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Reply #4 on: December 10, 2020, 01:35:58 PM

[size=78%]Look at the paintings of the same subject in any of the lessons and you can see how they look different, yet were all traced.   Not everyone paints the same or gets the same result. I feel tracing is a tool, like using a template for circles or masking fluid to retain whites.[/size]
Mary Lou

Faith is the opposite of fear.


patindaytona

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Reply #5 on: December 10, 2020, 03:06:14 PM
Good way of looking at it NJN. The tracing doesn't dictate the final result of the painting with maybe as much impact as i suspect.
The moment you find yourself mostly satisfied with a painting and think you'll "just quickly" do this or that, that's the moment to stop completely. Take the painting off your easel and put it aside for at least 24 hours, then reassess whether it really needs that tweak.


nolan

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Reply #6 on: December 10, 2020, 09:54:30 PM
Tracing is no more cheating than using a brush to paint or taking a photo of a scene or using a computer screen to reference from. It is simply a tool in the artist's toolbox.
It is there to use if you want to. If you don't want to use it, don't. Either way, never feel guilty.

Just like you don't feel guilty using a brush instead of your fingers, don't feel guilty about using ANY tool you want to create your artworks.
Way back in the ages some muppet came up with the idea that x, y or z in art is cheating to either make himself appear more important or somebody less competent in order to get get ahead of a competitor and it stuck.
It is time to cast these crazy, imaginary roadblocks aside because it just stifles creativity.
Think about it, does a road marker feel guilty about using a template / mask to paint the road markings? Does a builder feel guilty about using a laser level to build straight? Does an architect feel guilty about using a CAD program to design a house? The list can go on, but the answer is always no. Nobody ever accuses them of cheating. So why should we feel guilty about using the tools of our trade?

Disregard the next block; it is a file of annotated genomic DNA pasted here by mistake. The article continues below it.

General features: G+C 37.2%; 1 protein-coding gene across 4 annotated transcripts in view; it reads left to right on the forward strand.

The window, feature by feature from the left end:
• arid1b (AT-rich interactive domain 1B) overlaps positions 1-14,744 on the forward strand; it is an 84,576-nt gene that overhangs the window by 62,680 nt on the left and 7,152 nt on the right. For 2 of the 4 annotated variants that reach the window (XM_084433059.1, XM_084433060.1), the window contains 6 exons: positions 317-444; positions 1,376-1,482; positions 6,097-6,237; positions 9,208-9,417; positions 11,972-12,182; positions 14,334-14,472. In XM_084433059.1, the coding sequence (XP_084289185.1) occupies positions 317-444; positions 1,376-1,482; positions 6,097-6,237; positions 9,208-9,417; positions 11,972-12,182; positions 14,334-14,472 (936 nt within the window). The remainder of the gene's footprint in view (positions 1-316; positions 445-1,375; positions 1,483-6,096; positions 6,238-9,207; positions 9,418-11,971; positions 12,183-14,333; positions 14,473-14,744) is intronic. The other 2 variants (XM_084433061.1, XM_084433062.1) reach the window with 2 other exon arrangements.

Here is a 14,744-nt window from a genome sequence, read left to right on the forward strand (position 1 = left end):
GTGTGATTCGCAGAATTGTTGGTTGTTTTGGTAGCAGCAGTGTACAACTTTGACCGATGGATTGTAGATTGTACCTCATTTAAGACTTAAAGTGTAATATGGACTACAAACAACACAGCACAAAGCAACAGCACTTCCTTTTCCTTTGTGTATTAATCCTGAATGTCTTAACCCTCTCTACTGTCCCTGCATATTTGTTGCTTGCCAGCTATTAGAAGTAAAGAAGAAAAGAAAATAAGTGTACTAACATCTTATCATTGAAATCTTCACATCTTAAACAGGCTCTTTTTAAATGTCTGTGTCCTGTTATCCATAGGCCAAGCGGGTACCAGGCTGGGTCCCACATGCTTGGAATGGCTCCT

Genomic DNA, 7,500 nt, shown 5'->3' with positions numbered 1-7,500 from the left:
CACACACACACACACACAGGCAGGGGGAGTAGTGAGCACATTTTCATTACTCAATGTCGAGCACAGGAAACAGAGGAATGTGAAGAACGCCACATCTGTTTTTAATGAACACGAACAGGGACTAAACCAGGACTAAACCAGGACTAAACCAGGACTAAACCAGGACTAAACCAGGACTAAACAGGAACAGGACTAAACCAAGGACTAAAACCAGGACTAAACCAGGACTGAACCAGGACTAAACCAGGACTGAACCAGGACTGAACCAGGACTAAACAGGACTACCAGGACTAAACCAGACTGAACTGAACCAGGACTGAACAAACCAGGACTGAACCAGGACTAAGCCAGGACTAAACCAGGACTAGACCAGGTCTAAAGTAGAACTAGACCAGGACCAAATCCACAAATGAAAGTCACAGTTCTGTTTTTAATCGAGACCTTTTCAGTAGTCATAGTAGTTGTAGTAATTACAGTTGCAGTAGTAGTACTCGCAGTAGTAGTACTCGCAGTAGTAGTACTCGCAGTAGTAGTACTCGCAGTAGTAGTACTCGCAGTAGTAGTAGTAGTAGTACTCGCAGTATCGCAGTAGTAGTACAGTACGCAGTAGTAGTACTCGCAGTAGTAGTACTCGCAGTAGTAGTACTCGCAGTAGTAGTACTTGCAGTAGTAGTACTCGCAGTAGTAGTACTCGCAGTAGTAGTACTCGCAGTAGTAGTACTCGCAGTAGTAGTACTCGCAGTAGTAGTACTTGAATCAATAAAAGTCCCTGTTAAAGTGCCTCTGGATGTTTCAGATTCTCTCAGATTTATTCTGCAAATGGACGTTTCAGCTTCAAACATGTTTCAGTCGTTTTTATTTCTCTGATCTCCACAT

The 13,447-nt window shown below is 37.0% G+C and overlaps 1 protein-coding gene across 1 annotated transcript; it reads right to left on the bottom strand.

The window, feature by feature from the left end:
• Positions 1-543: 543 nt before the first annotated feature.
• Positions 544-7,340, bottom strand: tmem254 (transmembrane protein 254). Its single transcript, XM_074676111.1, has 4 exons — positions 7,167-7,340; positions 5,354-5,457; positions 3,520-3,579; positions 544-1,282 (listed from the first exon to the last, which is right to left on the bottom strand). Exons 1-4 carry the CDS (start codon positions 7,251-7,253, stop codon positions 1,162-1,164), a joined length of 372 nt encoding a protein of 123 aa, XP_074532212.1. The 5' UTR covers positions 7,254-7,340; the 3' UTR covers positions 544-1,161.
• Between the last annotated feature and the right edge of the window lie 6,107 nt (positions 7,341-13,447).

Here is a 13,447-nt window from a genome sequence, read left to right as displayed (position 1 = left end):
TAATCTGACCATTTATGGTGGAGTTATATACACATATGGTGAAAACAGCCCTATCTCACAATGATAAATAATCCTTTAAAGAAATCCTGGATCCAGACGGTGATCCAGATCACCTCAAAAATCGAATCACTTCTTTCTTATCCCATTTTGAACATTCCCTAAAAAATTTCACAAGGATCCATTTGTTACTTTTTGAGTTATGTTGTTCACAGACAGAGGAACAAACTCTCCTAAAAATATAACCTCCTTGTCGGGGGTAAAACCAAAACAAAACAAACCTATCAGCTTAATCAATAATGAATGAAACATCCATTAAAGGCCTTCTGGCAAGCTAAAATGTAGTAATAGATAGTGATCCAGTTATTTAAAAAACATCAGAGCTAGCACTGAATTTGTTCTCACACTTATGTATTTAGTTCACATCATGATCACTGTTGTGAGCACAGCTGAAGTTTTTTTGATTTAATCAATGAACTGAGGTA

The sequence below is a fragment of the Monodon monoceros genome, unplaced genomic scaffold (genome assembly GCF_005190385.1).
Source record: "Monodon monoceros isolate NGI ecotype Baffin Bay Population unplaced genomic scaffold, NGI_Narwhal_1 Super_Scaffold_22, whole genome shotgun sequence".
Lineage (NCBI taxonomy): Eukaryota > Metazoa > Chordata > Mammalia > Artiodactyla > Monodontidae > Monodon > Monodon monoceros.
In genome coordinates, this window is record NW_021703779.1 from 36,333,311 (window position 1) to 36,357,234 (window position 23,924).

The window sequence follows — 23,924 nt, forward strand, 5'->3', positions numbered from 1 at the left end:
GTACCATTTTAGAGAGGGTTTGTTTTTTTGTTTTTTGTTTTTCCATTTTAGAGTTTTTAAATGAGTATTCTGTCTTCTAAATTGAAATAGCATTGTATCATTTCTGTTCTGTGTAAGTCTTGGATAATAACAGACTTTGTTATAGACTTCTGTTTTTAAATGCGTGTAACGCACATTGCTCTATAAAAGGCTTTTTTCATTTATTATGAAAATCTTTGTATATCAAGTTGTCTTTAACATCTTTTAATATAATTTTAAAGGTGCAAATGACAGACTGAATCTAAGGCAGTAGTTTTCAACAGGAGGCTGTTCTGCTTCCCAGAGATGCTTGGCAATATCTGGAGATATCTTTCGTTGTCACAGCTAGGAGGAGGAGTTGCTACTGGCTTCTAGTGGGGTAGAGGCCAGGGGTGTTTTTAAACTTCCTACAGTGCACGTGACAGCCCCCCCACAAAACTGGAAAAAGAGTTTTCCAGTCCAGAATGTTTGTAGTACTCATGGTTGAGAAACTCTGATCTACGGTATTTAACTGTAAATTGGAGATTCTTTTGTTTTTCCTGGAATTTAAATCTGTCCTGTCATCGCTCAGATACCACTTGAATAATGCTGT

It's as simply as that and don't let anybody tell you otherwise O0


patindaytona

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Reply #7 on: December 10, 2020, 10:45:43 PM
Good analogies. Keeping this Nolan as something to read again if i have to. Thanks
The moment you find yourself mostly satisfied with a painting and think you'll "just quickly" do this or that, that's the moment to stop completely. Take the painting off your easel and put it aside for at least 24 hours, then reassess whether it really needs that tweak.


zoorekan

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Reply #8 on: December 10, 2020, 11:13:13 PM
My 2 cents worth,,,, Depending on the subject I trace, use a Grid system, charcoal in or pencil in but my favoutite means of all if the painting is not complicated is just sketch it with a brush,,, normally a smallish flat or bristle filbert on a stained ground..